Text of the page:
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Joined: 2003/6/11
Posts: 9192
Santa Clara, CA

 Why History Matters ~ Ted Byfield

There are countless perspectives that contain valid information, many of which have never been told…or have been neglected to death. The more I read about a particular group or person, look at the sources and take context into consideration, the more I realize how very little we really know.

Tremendous statement. Hearing 'both sides' of an argument is one thing, having source information another - But yes, my long running agitation is precisely there, those things never told and\or neglected to death. The amount of surprises I have met in just the many men of God mentioned within this confine here is astounding, so much so that my abeyance and 'suspicion' is that we do not know the half of it. But it is also why I have come to agree with the whole underlying premise expressed here, that [i]History Matters[/i] a great deal and as it is titled, especially [i]Christian History[/i] - That old adage about history repeating itself and being doomed to repeat it is at once both equally true and an opportunity to do something about it. I think SI as it is, is a remedy towards all this. I also was hopeful that this little treatise itself would open up and broaden that whole scope ...

Mike Balog

 2009/1/25 11:49Profile

Joined: 2003/6/11
Posts: 9192
Santa Clara, CA

 Why History Matters ~ Ted Byfield


By now however, as Dewey planned, the new order had
spread from the schools to take over the whole culture,
principally through the vastly expanded universities built
by history’s most affluent society, on the proceeds of the greatest
economic advance the world had ever known. What at the beginning
of the century had been the theory of a handful of academics
at Chicago and Columbia by the century’s last decades
had become the mindset of an entire generation of journalists, novelists, musicians, television producers, advertising executives,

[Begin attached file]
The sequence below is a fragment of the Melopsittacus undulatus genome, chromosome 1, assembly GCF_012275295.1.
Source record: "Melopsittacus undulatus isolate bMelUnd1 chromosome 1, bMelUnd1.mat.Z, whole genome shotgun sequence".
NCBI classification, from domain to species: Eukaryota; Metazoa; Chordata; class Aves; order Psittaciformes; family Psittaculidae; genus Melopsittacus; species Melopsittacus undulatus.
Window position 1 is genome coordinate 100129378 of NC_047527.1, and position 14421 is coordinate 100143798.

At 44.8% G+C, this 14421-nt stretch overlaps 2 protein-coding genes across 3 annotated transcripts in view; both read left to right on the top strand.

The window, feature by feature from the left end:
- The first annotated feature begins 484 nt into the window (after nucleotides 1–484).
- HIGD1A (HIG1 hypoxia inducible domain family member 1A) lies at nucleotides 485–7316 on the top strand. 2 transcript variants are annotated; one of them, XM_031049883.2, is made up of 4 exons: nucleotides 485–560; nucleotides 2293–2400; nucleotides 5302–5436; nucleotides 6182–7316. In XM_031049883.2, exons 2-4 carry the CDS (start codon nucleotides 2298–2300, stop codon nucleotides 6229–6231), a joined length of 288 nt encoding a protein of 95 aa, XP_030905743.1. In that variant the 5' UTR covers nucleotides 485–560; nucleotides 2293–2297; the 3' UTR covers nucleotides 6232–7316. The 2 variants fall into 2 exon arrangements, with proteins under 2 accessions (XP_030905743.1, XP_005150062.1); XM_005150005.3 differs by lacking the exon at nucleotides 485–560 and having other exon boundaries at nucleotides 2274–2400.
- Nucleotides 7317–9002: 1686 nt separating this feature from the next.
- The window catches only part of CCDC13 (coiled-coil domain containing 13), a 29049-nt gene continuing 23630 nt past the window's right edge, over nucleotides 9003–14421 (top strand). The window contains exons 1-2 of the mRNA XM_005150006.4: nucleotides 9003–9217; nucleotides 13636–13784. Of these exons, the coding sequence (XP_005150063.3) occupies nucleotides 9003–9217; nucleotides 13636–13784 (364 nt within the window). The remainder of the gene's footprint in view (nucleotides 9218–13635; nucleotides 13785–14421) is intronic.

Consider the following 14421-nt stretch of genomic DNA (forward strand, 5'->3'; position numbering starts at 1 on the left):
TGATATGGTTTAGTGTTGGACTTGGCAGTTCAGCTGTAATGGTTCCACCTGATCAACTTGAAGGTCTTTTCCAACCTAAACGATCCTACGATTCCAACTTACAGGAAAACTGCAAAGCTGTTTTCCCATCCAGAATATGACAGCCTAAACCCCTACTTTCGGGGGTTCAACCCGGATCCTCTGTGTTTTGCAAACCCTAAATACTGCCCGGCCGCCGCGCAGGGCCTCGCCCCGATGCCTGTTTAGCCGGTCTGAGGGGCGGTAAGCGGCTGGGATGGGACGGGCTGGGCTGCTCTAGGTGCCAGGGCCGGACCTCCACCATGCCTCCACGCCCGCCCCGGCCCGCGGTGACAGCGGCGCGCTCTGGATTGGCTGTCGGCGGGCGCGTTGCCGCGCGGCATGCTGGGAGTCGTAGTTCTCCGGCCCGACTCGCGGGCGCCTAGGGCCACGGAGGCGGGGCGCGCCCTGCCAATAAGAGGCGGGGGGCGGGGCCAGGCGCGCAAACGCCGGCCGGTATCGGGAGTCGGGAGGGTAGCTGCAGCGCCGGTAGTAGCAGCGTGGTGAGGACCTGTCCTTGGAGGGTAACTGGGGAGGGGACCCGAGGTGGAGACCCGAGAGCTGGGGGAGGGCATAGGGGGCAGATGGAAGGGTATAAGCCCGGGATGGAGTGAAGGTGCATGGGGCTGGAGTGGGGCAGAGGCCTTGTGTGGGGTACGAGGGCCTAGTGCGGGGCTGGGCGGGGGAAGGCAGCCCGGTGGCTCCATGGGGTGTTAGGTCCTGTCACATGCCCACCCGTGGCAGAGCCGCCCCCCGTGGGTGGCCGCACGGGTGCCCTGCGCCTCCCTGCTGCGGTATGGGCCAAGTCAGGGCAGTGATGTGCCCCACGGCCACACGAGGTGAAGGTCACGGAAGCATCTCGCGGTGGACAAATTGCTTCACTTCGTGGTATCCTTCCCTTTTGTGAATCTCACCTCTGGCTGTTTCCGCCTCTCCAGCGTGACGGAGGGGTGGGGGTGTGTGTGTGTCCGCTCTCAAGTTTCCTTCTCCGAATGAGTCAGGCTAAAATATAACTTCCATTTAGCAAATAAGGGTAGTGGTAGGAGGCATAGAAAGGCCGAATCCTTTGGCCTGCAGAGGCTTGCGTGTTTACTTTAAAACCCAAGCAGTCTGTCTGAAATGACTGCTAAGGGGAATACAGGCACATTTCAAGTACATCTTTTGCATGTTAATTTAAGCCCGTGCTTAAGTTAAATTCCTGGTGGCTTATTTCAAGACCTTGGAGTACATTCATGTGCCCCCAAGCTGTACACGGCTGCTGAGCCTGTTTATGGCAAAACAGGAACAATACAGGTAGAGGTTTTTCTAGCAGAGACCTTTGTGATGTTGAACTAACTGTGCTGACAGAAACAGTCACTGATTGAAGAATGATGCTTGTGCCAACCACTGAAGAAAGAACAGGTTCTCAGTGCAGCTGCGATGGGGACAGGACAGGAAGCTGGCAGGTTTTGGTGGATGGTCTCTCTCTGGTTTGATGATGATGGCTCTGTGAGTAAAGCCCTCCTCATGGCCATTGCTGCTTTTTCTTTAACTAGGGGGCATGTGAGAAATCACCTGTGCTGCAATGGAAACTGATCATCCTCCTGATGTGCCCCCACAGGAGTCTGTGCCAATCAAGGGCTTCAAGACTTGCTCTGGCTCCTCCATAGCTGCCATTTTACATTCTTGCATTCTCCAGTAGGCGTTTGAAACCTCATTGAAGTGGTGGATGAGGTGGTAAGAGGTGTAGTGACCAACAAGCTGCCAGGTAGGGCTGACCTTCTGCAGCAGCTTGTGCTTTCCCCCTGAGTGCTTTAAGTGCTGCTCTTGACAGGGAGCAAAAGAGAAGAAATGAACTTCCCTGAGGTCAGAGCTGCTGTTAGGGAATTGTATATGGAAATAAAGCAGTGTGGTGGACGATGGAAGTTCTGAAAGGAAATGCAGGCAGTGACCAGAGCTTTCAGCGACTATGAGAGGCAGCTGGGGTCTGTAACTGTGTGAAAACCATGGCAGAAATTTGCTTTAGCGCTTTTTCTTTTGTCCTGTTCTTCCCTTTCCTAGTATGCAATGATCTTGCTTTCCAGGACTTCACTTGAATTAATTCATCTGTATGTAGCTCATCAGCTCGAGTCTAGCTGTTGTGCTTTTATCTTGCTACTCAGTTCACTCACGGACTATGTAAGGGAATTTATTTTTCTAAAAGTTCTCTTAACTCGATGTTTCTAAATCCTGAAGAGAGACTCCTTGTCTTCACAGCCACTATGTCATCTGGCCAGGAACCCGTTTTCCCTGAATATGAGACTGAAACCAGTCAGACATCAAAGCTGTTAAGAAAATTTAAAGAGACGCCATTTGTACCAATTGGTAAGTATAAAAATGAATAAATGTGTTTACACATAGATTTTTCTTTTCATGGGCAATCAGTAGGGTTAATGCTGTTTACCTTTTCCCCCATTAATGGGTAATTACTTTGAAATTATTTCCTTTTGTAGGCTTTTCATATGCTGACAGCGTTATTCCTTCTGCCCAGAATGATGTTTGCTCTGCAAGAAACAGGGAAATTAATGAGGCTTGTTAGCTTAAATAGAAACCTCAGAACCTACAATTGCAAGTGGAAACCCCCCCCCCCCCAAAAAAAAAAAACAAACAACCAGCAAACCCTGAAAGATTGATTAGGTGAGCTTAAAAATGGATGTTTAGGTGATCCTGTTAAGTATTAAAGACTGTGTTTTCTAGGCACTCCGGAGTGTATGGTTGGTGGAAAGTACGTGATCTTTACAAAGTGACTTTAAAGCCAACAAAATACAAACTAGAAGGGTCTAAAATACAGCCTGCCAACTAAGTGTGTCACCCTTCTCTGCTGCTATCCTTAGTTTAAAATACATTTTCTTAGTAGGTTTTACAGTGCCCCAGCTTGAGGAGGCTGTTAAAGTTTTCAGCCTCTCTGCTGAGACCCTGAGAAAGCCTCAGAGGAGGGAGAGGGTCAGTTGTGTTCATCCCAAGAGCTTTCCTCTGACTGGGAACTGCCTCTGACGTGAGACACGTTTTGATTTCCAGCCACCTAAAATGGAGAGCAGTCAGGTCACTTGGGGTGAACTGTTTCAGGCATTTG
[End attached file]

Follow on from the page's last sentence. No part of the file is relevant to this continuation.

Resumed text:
“forward-thinking” clergymen and, of course, school teachers.

In this process, however, a certain deception was worked. The ’Sixties
Generation certainly had the numbers. Their immediate forebears,
having survived the Great Depression and then fought and
won the SecondWorldWar, had come home to establish the twentieth
century’s highest birth rate. But it was not their numbers that
achieved the victory of the revolutionaries. In fact, it later became
evident that they had converted only an insignificant fraction of
their own generation. However, by shrewdly concentrating themselves
in the four pivotal areas of modern society–the academy, the
media, the bureaucracy and the seminaries of themainline Christian
denominations, including the Catholics—they were able to misrepresent
the society as having wholly changed, when most of it had
not. In fact, two incompatible societies began existing side by side
– the minority one portrayed as a majority by the media and the
“advanced” educators, bureaucrats and clergymen, the other by the
increasingly bewildered majority.12

One area of learning, however, remained of necessity proof
against the revolution, notably the physical (as distinct from the
social) sciences. Here, facts had to remain facts, and rules had to
remain rules. In physics and chemistry, things were either proven
or they weren’t. Experiments could fail, and so could students.
Mistakes were real. Standards must be sustained. Here, in other
words, authority remained firmly in place. But the humanities,
wallowing in their new boundless “freedom” and captive to
whatever “liberated” interest group could gain access to them,
gradually declined into practical insignificance.

Looking back on his years in high school, one male Canadian
student I know sadly observed: “My literature courses were
courses in feminism, my social studies courses were courses in
socialism, and my sciences courses were courses in environmentalism.
The only thing they couldn’t wreck was maths. I don’t
want another four years of this in university, and I don’t want to
take science or engineering, so why bother going?”

He was not alone. Over the years of the Deweyite revolution,
university registration as a whole changed from 60 percent male
to 60 percent female. The female majority in the humanities
alone is much higher. Meanwhile, drop-out rates in high schools
run four-to-one male. Most males, one must conclude, can learn
best in a world of right-wrong, true-false, good-bad, pass-fail,
win-lose. The so-called “alpha males”–often the ones with the
liveliest imaginations, the greatest potential and therefore the
hardest to control, meaning the least able to see themselves as
“social beings”–were proving impossible to educate. Some observers
saw an explanation for this. Back to the beginnings of
the human race, rambunctious young males had been controlled
by simply spanking them. But the new Dewey generation was
the first one to discover that “violence teaches violence,” so they
used drugs instead and sedated the obstreperous males into
dazed acquiescence. In the process, they somehow managed to
raise what is arguably the most violent generation of children
we have ever known.

The role of drugs in the revolution was not confined to tranquilizing
rambunctious little boys. The ’Sixties introduced youth
to the world of pot, speed, crack, methadone and other chemical
novelties, in the course of this wrecking the lives of hundreds
of thousands of young people. Surely, one might respond, you’re